Katie Hake: So if anybody listening was involved in the Greek system in college, you know, it’s very competitive, it’s ranking. It’s almost like med school. I believe, it’s like a 50% match rate, it’s very competitive. So once you get accepted to an internship, you then complete over 1200 hours of supervised practice. So that includes rotations in the hospital during medical nutrition therapy, working with a variety of disease states, it spends time in the community that might look like working at a gym or a wellness center, or food pantries, those types of situations. And then there’s also time spent in food service working in the kitchens and a hospital kitchen. And then a lot of times, there’s a little bit of wiggle room for the student to, you know, do something that they’re passionate about, you know, for me,

Katie Hake: I spent my, I forget what they called it, but kind of the extra time working in a university rec center type wellness setting. After somebody completes those 1200 hours where you know, they have to get signed off on they’re being supervised by other registered dieticians, they’re then eligible to sit for the Registered Dietitian exam. So that’s a, you know, nationally certified exam, they’re required to keep up with their CEUs, and then in some states to practice they have to also be licensed. So the reason Yeah, so that’s the biggest difference between a dietitian is nutritionist, whereas with a nutritionist, you know, really anybody can go online or take a certification or they don’t even have to take a certification.

They can label themselves as a nutritionist. And you know, what I’ve what I see with a lot of clients coming to me is that a lot of them have experienced a lot of harm, whether from a physical standpoint, but also a lot of mental and psychological damage as well.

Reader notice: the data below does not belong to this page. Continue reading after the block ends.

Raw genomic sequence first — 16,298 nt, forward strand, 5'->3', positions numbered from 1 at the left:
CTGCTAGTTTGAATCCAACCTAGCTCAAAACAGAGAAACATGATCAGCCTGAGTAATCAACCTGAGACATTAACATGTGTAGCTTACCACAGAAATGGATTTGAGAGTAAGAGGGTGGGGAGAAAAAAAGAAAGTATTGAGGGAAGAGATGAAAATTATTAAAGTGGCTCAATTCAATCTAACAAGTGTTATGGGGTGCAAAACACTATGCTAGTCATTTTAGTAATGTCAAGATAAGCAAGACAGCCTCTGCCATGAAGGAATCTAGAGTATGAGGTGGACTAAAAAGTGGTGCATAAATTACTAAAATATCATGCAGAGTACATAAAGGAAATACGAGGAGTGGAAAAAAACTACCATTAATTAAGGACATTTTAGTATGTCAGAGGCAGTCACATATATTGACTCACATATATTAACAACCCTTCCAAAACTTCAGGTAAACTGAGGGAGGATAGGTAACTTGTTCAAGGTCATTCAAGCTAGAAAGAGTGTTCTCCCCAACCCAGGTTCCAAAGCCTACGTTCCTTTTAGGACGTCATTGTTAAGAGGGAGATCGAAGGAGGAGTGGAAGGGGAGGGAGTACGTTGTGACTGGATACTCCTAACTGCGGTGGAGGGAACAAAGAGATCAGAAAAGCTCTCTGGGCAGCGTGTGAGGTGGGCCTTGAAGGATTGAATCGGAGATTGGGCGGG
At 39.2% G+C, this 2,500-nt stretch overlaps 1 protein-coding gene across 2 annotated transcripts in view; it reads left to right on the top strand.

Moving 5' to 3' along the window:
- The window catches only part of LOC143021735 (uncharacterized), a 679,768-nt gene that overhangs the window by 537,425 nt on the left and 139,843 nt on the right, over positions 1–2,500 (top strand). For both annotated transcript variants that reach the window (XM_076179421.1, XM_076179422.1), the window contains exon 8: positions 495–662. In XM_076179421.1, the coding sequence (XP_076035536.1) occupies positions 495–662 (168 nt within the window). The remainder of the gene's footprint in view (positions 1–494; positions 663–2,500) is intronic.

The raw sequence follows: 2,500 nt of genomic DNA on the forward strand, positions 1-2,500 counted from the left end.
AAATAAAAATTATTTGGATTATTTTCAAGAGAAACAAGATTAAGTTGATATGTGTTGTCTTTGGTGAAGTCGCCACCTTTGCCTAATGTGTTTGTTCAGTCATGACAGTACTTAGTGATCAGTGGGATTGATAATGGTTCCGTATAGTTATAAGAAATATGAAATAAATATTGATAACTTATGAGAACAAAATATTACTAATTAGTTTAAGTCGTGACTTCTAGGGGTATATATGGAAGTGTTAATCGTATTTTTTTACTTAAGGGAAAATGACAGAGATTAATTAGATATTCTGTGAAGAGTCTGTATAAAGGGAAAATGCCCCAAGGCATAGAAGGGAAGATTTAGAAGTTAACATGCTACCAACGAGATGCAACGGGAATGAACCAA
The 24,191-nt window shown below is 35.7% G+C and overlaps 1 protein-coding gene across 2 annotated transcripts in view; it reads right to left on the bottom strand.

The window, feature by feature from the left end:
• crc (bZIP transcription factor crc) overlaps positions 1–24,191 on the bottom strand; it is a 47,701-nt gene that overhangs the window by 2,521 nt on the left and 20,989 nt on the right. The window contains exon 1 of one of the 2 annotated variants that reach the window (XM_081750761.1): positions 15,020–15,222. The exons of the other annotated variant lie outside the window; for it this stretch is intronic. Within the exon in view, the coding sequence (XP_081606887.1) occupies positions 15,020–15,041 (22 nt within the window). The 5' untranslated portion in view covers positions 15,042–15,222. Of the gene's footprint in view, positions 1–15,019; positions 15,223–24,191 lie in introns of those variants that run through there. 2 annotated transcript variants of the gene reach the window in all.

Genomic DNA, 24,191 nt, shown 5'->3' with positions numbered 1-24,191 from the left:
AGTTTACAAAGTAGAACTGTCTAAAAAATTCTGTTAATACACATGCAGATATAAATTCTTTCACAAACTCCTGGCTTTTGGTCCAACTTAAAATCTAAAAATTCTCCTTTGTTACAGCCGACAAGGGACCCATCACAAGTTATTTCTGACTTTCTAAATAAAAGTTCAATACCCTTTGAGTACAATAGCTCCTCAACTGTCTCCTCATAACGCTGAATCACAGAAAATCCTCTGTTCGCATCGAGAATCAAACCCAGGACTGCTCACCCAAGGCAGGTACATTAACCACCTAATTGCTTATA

Steve Washuta: Yeah, that doesn’t surprise me at all. And it’s unfortunate, but I don’t know what would stop it. There’s there are more laws and regulations that are in place in some respects, but they’re not upheld. It’s almost impossible.

As you know, as certified personal trainers through the National Academy of Sports Medicine, we are not supposed to give paid dieting advice. And I can tell you, you can go on to Instagram right now and find 1000s of people who are currently doing that. And the certifications themselves don’t have the money or the time or the manpower to stop it, nor do they have maybe the legal authority to stop it. So it just happens. And there’s not much you can do to combat bad information, except to continue to put good information out there and hope the good information wins out.

Katie Hake: Sure. 100% and that is one thing I get very fired up about. And I actually work on an industry level actually sit for the committee on the American College of Sports Medicine, and in helping with you know, some of those processes and having ongoing conversations about how do we keep sure that specifically work with the personal training committee, you know, how do we make sure that these professionals coming in, understand their scope of practice understanding of what they can and cannot do, they know how to refer out and what that looks like.

So that is something I get very fired up about. And, you know, I spend a lot of time educating other professionals either in gyms or, you know, on calls to helping people understand, you know, and the same goes for fitness, making sure that people do their homework that the consumer is investigating, or, you know, researching or asking questions, almost interviewing any type of professional before they hire, to make sure that they have the background, they have the education. And they have the experience.